Ending Disparities Must Start at the TopJanuary 23, 2017 |
by Antoinette Hardy-Waller
Among the many lessons from the fractious presidential election is the manifest need for a national dialogue on what it means to be a diverse, inclusive society. There are myriad threads and entry points to such a discussion, but it might start with our health care system. Despite decades of reports, the formation of organizations and conferences dedicated to diversity and access to quality health care remains out of reach for many minority populations.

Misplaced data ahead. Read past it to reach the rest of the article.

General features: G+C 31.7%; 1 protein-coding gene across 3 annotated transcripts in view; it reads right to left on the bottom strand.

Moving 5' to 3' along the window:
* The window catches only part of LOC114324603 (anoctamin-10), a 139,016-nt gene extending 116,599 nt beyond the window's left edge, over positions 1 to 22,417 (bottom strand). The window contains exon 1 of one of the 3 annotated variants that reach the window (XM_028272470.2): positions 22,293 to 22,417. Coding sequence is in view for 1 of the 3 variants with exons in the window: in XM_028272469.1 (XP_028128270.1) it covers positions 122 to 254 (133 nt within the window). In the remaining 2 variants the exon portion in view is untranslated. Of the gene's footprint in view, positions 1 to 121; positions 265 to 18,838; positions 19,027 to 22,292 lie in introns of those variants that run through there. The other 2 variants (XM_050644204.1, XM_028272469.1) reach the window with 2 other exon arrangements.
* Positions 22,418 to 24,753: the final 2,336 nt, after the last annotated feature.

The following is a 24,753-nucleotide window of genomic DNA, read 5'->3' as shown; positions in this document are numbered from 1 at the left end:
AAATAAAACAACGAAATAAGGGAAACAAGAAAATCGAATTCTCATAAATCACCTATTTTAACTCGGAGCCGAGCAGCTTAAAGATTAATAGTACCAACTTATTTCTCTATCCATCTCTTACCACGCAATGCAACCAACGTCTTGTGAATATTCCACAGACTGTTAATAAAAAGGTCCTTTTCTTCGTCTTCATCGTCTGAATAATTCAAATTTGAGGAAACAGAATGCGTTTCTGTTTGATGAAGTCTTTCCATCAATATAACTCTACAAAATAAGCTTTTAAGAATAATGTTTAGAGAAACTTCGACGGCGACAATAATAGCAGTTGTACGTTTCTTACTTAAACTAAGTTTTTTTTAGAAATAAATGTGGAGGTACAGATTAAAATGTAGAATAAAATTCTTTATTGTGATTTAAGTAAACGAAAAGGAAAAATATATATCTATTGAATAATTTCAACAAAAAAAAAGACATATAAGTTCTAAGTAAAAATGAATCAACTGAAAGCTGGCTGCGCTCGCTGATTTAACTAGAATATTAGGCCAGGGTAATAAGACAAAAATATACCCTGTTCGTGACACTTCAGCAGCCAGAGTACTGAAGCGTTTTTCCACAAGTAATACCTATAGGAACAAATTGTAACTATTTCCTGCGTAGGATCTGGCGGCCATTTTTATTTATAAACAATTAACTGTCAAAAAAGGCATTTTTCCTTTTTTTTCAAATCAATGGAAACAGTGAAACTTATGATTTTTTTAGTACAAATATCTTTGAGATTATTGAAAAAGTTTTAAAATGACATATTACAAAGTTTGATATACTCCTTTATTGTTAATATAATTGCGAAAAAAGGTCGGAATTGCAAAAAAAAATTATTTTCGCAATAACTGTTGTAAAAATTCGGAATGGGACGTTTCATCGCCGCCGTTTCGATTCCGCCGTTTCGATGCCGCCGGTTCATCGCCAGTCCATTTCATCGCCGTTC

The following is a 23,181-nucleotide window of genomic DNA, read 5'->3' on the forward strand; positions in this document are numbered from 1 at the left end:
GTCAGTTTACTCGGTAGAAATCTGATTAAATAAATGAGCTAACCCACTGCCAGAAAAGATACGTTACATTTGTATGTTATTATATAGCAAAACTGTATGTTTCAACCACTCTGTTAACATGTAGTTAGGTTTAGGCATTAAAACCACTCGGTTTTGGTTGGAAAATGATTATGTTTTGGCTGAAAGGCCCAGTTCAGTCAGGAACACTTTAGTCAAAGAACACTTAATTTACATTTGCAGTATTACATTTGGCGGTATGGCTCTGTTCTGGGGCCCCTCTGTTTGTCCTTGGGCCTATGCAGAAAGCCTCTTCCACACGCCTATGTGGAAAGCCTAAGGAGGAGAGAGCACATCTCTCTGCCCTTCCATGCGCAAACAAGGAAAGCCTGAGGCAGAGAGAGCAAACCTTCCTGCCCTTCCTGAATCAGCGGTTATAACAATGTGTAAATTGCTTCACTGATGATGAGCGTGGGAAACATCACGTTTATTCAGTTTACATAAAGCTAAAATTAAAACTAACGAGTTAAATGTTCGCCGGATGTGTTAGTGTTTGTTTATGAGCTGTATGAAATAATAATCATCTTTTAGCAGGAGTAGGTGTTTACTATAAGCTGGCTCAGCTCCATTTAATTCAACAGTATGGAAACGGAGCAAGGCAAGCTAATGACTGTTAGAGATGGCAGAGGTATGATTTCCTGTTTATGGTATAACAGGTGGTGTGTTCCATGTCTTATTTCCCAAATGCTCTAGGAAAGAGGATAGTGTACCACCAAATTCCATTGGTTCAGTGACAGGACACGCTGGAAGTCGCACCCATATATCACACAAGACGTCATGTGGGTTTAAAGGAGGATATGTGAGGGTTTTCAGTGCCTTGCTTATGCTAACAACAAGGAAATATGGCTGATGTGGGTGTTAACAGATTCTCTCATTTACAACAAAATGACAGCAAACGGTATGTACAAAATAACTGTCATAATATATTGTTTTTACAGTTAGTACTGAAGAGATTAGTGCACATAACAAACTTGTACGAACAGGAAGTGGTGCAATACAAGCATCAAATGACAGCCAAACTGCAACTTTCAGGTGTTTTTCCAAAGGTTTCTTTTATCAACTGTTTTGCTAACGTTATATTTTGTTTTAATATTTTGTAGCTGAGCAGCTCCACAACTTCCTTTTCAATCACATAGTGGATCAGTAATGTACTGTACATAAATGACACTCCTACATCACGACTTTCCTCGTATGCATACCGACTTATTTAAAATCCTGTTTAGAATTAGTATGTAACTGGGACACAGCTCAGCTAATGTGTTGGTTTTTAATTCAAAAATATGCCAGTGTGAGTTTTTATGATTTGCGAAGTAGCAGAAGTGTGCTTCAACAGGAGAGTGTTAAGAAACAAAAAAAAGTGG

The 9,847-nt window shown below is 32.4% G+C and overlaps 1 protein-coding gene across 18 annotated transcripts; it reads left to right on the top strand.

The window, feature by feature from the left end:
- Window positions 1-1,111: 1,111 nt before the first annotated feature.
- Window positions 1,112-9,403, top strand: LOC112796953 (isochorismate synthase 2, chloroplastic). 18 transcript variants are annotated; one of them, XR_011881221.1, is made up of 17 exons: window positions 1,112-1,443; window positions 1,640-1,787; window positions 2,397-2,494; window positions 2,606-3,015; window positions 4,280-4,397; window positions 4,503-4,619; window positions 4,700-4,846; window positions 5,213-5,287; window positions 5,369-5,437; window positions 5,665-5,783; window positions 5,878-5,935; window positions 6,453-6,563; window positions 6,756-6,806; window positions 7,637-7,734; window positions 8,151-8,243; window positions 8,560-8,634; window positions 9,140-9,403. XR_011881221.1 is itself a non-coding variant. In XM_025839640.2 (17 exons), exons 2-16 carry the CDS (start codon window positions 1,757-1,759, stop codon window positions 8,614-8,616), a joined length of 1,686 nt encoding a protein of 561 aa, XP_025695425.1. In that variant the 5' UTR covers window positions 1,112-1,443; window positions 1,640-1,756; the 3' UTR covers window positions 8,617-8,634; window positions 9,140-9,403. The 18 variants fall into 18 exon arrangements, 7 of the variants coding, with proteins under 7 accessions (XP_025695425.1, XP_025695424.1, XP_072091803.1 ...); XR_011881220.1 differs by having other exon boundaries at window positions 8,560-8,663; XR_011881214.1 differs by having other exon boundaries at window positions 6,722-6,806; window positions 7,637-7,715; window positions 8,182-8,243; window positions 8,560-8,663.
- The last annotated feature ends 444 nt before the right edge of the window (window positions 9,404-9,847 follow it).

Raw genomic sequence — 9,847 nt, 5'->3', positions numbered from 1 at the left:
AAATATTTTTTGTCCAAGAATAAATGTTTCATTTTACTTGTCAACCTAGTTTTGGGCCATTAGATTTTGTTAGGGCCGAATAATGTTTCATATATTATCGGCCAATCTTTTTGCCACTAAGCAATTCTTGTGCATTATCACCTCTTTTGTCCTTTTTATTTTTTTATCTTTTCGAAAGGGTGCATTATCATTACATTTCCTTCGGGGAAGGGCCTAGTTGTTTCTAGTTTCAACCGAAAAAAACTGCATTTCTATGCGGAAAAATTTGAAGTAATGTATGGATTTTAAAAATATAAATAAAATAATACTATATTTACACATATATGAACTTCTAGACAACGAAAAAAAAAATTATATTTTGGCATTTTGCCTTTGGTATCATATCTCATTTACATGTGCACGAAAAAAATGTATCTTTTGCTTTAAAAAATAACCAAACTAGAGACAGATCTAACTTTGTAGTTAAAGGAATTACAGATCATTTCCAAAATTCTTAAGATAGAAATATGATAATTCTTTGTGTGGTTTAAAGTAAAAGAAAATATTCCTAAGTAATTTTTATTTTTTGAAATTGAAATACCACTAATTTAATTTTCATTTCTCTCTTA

A new report by the Brookings Institution, “Time for Justice: Tackling Race Inequalities in Health and Housing,” finds that when compared with whites, black patients are referred to see specialists less often, receive less appropriate preventive care, have fewer kidney and bone marrow transplants, receive fewer anti-retroviral drugs for HIV and get fewer prescriptions of antidepressants for diagnosed depression.